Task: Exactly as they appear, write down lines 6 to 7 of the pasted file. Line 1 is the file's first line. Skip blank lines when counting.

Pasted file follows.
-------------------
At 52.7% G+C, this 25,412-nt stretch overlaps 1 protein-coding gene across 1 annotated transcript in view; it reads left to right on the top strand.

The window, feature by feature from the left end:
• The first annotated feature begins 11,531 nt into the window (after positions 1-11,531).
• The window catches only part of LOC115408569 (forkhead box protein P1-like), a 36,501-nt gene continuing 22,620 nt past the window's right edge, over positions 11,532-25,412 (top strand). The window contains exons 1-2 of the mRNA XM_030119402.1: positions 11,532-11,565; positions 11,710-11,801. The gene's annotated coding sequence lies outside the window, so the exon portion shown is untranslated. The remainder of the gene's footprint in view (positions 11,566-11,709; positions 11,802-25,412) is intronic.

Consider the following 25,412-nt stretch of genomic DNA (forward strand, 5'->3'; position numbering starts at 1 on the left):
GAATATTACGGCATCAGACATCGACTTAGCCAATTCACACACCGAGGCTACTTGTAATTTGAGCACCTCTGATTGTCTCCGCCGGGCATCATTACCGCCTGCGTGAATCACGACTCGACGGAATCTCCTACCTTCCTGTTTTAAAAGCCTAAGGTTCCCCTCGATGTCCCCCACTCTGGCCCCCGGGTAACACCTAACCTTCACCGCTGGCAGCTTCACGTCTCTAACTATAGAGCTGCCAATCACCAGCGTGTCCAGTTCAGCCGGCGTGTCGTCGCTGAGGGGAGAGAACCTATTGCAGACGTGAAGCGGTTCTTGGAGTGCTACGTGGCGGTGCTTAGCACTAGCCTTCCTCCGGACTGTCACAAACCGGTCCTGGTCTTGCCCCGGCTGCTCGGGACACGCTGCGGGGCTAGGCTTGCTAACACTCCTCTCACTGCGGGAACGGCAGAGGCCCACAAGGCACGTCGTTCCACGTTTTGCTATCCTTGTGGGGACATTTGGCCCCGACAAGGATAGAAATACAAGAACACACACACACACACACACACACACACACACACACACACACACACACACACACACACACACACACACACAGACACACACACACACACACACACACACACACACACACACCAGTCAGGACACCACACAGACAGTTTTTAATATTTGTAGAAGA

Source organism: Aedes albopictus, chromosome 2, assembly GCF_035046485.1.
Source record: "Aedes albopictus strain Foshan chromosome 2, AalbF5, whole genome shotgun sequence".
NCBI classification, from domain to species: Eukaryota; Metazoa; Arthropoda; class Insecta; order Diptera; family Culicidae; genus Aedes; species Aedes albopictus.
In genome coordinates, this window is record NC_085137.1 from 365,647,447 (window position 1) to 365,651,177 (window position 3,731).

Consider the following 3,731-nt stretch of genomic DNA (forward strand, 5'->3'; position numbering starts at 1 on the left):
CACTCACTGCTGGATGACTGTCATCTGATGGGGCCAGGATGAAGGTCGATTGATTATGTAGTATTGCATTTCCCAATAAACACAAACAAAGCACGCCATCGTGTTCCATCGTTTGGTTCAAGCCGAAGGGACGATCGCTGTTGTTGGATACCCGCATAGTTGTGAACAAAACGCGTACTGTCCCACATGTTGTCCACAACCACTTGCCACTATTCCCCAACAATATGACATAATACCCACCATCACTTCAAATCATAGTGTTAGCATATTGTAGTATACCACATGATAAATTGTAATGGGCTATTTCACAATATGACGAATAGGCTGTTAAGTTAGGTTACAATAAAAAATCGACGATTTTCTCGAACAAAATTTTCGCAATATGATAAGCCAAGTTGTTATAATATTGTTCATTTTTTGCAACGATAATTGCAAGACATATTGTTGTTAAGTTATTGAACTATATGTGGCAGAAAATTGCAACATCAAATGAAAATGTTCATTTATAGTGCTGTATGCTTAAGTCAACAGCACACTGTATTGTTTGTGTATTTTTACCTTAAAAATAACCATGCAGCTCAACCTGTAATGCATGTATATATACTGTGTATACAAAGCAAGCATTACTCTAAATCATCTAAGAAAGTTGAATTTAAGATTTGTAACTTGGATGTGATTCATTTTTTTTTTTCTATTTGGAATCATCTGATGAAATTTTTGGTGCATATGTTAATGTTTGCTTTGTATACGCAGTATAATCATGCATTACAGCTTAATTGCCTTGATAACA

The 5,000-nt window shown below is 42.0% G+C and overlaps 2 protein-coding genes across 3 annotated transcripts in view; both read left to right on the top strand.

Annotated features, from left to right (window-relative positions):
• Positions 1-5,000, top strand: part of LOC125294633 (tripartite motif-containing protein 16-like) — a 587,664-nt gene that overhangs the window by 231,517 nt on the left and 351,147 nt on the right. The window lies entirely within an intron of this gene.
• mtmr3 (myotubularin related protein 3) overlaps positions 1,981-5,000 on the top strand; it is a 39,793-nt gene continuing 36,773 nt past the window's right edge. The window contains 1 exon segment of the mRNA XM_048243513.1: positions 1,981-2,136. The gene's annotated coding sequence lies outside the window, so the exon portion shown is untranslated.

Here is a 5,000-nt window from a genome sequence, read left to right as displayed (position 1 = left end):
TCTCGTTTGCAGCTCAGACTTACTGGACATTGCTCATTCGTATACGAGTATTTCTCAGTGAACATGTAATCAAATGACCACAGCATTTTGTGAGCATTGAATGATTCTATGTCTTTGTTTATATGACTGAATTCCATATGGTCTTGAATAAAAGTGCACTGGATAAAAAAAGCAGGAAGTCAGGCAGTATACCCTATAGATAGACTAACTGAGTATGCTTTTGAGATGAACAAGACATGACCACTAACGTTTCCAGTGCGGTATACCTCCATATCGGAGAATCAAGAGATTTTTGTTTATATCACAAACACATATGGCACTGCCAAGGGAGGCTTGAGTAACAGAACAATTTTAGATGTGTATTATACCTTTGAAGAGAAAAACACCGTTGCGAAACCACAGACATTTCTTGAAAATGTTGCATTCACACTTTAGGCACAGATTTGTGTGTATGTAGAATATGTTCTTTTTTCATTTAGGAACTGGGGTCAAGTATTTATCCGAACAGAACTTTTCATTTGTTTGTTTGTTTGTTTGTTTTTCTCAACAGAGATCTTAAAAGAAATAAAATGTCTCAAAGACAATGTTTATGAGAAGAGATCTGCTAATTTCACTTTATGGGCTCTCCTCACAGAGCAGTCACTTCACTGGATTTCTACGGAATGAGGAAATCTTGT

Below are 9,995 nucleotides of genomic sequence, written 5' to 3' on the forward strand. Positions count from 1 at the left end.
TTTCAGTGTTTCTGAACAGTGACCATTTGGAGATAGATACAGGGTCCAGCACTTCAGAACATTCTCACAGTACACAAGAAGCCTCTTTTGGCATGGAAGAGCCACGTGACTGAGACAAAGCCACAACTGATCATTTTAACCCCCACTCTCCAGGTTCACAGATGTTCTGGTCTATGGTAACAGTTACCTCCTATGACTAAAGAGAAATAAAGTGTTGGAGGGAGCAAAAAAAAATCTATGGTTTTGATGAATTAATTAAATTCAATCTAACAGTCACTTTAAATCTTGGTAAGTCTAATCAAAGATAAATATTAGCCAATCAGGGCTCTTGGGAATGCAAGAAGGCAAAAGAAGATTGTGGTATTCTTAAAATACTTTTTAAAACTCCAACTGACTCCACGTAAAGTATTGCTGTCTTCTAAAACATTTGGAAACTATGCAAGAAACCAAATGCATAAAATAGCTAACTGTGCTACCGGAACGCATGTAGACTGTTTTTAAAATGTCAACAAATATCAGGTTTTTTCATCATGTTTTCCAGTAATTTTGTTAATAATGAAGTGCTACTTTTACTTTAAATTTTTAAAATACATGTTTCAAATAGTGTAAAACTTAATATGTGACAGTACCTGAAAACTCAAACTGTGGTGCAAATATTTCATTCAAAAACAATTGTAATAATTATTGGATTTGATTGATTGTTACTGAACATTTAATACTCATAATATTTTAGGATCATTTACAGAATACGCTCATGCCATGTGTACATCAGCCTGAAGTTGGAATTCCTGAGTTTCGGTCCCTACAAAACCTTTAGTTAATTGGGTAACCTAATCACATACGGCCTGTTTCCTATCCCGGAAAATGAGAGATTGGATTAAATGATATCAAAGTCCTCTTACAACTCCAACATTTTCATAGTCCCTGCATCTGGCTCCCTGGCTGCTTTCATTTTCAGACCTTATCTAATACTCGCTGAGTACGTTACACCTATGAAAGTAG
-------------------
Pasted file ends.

GAATATTACGGCATCAGACATCGACTTAGCCAATTCACACACCGAGGCTACTTGTAATTTGAGCACCTCTGATTGTCTCCGCCGGGCATCATTACCGCCTGCGTGAATCACGACTCGACGGAATCTCCTACCTTCCTGTTTTAAAAGCCTAAGGTTCCCCTCGATGTCCCCCACTCTGGCCCCCGGGTAACACCTAACCTTCACCGCTGGCAGCTTCACGTCTCTAACTATAGAGCTGCCAATCACCAGCGTGTCCAGTTCAGCCGGCGTGTCGTCGCTGAGGGGAGAGAACCTATTGCAGACGTGAAGCGGTTCTTGGAGTGCTACGTGGCGGTGCTTAGCACTAGCCTTCCTCCGGACTGTCACAAACCGGTCCTGGTCTTGCCCCGGCTGCTCGGGACACGCTGCGGGGCTAGGCTTGCTAACACTCCTCTCACTGCGGGAACGGCAGAGGCCCACAAGGCACGTCGTTCCACGTTTTGCTATCCTTGTGGGGACATTTGGCCCCGACAAGGATAGAAATACAAGAACACACACACACACACACACACACACACACACACACACACACACACACACACACACACACACACACACACAGACACACACACACACACACACACACACACACACACACACCAGTCAGGACACCACACAGACAGTTTTTAATATTTGTAGAAGA

Source organism: Aedes albopictus, chromosome 2, assembly GCF_035046485.1.